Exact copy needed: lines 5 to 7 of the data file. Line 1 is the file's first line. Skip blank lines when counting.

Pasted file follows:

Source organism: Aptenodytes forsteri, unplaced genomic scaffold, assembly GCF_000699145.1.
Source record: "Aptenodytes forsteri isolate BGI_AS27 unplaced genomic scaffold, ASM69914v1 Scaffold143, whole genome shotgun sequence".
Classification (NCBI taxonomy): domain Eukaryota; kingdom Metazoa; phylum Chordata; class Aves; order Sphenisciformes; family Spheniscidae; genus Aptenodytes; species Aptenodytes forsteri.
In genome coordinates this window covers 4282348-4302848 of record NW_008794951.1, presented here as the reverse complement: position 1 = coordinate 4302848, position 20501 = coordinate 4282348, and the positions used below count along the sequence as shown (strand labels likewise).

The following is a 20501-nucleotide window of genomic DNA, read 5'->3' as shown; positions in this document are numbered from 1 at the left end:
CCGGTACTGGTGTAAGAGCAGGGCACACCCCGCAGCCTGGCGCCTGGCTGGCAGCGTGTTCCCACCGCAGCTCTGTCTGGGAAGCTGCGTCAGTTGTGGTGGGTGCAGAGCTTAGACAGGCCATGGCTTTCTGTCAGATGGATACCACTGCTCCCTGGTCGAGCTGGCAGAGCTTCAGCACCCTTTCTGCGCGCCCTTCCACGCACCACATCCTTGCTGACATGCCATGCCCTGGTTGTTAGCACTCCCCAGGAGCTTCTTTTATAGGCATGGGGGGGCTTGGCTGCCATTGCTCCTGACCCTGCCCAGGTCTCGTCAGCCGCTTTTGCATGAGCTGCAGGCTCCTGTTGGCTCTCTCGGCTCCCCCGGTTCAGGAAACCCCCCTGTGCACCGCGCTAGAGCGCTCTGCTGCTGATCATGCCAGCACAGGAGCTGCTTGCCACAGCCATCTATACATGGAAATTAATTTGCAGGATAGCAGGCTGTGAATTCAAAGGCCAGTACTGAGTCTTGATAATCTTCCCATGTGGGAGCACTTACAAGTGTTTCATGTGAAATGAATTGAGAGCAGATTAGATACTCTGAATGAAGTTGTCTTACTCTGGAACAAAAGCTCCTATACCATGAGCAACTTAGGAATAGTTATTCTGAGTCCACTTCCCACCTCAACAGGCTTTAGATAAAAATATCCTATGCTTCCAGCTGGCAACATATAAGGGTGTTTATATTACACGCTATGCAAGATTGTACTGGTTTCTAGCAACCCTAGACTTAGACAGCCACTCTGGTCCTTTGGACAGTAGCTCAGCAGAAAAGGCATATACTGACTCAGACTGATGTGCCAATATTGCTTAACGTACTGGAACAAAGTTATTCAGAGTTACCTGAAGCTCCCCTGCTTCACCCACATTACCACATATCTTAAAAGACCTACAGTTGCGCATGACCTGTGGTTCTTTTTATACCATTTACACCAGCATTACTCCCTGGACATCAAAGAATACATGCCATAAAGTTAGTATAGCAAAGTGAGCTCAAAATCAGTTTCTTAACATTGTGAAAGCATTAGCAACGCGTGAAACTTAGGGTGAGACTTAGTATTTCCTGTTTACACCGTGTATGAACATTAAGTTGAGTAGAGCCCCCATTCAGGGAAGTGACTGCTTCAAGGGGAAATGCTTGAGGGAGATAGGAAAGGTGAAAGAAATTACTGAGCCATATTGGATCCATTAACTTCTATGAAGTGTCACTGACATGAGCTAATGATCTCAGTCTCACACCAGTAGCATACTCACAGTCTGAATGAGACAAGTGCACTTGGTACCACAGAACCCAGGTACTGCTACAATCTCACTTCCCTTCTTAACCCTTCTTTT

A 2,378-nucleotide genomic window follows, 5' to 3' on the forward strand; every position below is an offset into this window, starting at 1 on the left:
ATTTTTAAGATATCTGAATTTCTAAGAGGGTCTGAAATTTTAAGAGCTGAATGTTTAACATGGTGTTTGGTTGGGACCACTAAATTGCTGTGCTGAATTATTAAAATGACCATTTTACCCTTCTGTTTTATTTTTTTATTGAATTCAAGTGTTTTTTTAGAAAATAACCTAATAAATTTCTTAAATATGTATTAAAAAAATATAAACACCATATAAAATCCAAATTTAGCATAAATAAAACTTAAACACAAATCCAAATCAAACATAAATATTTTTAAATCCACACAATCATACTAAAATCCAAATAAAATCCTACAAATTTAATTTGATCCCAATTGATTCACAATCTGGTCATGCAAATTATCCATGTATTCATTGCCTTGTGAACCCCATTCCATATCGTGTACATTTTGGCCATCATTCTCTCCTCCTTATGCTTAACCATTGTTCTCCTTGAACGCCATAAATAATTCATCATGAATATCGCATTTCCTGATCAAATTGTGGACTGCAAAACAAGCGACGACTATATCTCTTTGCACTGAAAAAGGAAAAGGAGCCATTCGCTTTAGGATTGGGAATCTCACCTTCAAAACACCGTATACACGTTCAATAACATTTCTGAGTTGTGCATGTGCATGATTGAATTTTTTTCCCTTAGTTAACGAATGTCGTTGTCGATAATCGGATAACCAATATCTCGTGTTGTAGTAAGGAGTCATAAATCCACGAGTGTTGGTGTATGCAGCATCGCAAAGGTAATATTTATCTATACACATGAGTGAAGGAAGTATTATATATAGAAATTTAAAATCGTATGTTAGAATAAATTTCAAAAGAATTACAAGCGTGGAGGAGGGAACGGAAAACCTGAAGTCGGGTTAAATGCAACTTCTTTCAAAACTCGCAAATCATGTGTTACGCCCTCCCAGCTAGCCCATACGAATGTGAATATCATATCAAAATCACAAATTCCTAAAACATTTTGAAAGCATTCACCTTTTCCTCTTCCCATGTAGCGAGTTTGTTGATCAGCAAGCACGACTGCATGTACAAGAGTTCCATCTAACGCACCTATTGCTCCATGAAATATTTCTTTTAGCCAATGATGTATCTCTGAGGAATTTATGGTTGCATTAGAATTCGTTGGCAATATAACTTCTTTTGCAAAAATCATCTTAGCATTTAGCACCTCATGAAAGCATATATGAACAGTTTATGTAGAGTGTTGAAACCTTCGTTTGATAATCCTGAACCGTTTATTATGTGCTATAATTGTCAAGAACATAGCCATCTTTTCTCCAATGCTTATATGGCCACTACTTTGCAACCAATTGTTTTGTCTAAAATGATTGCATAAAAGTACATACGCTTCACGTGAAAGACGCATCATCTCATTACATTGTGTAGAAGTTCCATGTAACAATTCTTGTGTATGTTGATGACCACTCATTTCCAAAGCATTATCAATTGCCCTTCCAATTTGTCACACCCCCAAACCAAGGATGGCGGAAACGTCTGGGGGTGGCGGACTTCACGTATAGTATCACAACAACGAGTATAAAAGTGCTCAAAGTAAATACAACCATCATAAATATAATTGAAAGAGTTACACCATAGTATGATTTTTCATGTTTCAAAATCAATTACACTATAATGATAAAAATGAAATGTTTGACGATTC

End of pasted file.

The following is a 20501-nucleotide window of genomic DNA, read 5'->3' as shown; positions in this document are numbered from 1 at the left end:
CCGGTACTGGTGTAAGAGCAGGGCACACCCCGCAGCCTGGCGCCTGGCTGGCAGCGTGTTCCCACCGCAGCTCTGTCTGGGAAGCTGCGTCAGTTGTGGTGGGTGCAGAGCTTAGACAGGCCATGGCTTTCTGTCAGATGGATACCACTGCTCCCTGGTCGAGCTGGCAGAGCTTCAGCACCCTTTCTGCGCGCCCTTCCACGCACCACATCCTTGCTGACATGCCATGCCCTGGTTGTTAGCACTCCCCAGGAGCTTCTTTTATAGGCATGGGGGGGCTTGGCTGCCATTGCTCCTGACCCTGCCCAGGTCTCGTCAGCCGCTTTTGCATGAGCTGCAGGCTCCTGTTGGCTCTCTCGGCTCCCCCGGTTCAGGAAACCCCCCTGTGCACCGCGCTAGAGCGCTCTGCTGCTGATCATGCCAGCACAGGAGCTGCTTGCCACAGCCATCTATACATGGAAATTAATTTGCAGGATAGCAGGCTGTGAATTCAAAGGCCAGTACTGAGTCTTGATAATCTTCCCATGTGGGAGCACTTACAAGTGTTTCATGTGAAATGAATTGAGAGCAGATTAGATACTCTGAATGAAGTTGTCTTACTCTGGAACAAAAGCTCCTATACCATGAGCAACTTAGGAATAGTTATTCTGAGTCCACTTCCCACCTCAACAGGCTTTAGATAAAAATATCCTATGCTTCCAGCTGGCAACATATAAGGGTGTTTATATTACACGCTATGCAAGATTGTACTGGTTTCTAGCAACCCTAGACTTAGACAGCCACTCTGGTCCTTTGGACAGTAGCTCAGCAGAAAAGGCATATACTGACTCAGACTGATGTGCCAATATTGCTTAACGTACTGGAACAAAGTTATTCAGAGTTACCTGAAGCTCCCCTGCTTCACCCACATTACCACATATCTTAAAAGACCTACAGTTGCGCATGACCTGTGGTTCTTTTTATACCATTTACACCAGCATTACTCCCTGGACATCAAAGAATACATGCCATAAAGTTAGTATAGCAAAGTGAGCTCAAAATCAGTTTCTTAACATTGTGAAAGCATTAGCAACGCGTGAAACTTAGGGTGAGACTTAGTATTTCCTGTTTACACCGTGTATGAACATTAAGTTGAGTAGAGCCCCCATTCAGGGAAGTGACTGCTTCAAGGGGAAATGCTTGAGGGAGATAGGAAAGGTGAAAGAAATTACTGAGCCATATTGGATCCATTAACTTCTATGAAGTGTCACTGACATGAGCTAATGATCTCAGTCTCACACCAGTAGCATACTCACAGTCTGAATGAGACAAGTGCACTTGGTACCACAGAACCCAGGTACTGCTACAATCTCACTTCCCTTCTTAACCCTTCTTTT

A 2,378-nucleotide genomic window follows, 5' to 3' on the forward strand; every position below is an offset into this window, starting at 1 on the left: